A candelabra from the early days. Photograph by: Brett Mountain

By state law, a funeral home cannot own a cemetery so Hebrew Memorial Chapel and Hebrew Memorial Park are separate entities, each with its own board of directors. Both are owned by Hebrew Benevolent Society, as Chesed Shel Emes is now known.

The parent organization also has a nonprofit grave monument business, which has provided markers for thousands of graves of indigent Jews.

Over the years, Hebrew Memorial Park absorbed many small Jewish cemeteries whose founding congregations or immigrant societies could no longer maintain them. Its board is now considering whether to take over the Jewish cemetery in Port Huron.

Its nonprofit status sets Hebrew Memorial apart from Detroit’s other two funeral homes, Ira Kaufman Chapel and Dorfman Chapel. The three have a collegial relationship.

“The American funeral industry has been greatly criticized for taking advantage of families at a stressful time, pushing expensive coffins and services they don’t need,” Levin said. “We don’t have that problem in the Detroit Jewish community. All our funeral homes have fine reputations.

“But we are the only one that is nonprofit. Any money we earn above our expenses is put back into the community.” The organization also accepts tax-deductible donations.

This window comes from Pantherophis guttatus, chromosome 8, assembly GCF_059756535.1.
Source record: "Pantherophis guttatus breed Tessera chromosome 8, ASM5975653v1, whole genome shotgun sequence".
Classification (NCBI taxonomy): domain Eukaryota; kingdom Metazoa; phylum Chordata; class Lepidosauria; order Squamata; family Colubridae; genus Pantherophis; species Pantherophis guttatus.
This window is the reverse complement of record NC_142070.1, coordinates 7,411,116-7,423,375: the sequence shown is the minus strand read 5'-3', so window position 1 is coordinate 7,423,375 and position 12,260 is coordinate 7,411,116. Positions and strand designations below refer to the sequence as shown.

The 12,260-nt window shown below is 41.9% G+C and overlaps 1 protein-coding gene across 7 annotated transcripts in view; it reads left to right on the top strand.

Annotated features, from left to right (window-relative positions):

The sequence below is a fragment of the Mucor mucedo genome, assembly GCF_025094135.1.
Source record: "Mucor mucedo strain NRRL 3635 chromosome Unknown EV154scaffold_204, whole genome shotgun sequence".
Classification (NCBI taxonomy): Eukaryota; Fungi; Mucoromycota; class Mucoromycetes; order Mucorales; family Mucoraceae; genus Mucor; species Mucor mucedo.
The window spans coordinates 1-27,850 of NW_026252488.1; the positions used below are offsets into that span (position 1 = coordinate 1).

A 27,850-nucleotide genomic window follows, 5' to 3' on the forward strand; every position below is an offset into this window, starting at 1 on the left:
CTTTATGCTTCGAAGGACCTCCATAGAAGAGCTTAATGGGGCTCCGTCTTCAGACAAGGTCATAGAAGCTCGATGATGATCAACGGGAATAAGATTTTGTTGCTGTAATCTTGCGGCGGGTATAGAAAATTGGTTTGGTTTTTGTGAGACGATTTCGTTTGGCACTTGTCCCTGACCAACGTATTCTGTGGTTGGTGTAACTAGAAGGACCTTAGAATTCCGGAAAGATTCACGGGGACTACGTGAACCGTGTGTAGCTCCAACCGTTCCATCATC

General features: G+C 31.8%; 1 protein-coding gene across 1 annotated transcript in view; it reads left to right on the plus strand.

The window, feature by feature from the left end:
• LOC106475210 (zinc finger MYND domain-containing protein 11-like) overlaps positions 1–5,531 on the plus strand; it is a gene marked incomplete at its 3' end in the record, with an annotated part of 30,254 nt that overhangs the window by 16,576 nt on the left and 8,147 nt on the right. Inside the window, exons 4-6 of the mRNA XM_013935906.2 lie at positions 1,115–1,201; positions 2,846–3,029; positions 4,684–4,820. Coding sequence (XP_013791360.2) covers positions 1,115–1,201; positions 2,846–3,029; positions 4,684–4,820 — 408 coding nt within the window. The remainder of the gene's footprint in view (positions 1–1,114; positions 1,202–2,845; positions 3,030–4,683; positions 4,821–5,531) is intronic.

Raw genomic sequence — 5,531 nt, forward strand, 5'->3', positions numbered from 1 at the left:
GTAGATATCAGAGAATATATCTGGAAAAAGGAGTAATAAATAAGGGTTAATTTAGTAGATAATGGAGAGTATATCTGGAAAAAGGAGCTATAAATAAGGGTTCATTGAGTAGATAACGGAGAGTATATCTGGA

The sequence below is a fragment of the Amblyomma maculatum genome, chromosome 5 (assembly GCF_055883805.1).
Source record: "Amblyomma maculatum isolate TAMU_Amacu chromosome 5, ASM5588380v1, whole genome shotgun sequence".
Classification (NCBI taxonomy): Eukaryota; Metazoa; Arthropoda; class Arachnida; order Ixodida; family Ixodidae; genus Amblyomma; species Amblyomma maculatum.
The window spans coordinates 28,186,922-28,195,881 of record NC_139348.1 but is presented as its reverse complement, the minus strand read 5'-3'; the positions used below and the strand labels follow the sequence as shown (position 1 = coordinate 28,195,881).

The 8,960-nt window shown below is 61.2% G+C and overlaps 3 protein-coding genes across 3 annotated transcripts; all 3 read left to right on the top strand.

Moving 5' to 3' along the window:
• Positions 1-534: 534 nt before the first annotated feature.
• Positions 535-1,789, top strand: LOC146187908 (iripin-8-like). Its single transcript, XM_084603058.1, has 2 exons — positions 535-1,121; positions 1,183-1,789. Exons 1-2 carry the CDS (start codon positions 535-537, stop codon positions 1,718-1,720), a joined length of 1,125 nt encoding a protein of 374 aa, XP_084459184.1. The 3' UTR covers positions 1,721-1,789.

“We are a full-service funeral home,” said Otto Dube, managing funeral director. “We can assist families of means, and provide the support they need as well as an eloquent and beautiful service. But we also assist indigent families.”

Some whose families have been helped do try to repay the good deed. One woman left $14,000, her life savings, to Hebrew Memorial in her will. “She remembered how we took care of her mother, who had no money,” Levin said. “She said she wanted to be part of the mitzvah.”

Interesting Funerals

Hebrew Memorial provides Orthodox funeral services for everyone, including tahara (the ritual preparation of the body), burial shrouds and wooden caskets, even though 85 percent of the funerals they handle are for non-Orthodox Jews, Levin said. Many have no congregational affiliation.

Otto Dube shows the Brewster Street building in 1917. Photograph by: Brett Mountain

“They know we’re willing to provide whatever type of service they want,” Dube said. There have been funerals featuring Dixieland bands and bagpipers, and one for a motorcycle club member whose funeral procession included more than 50 bikers in full regalia.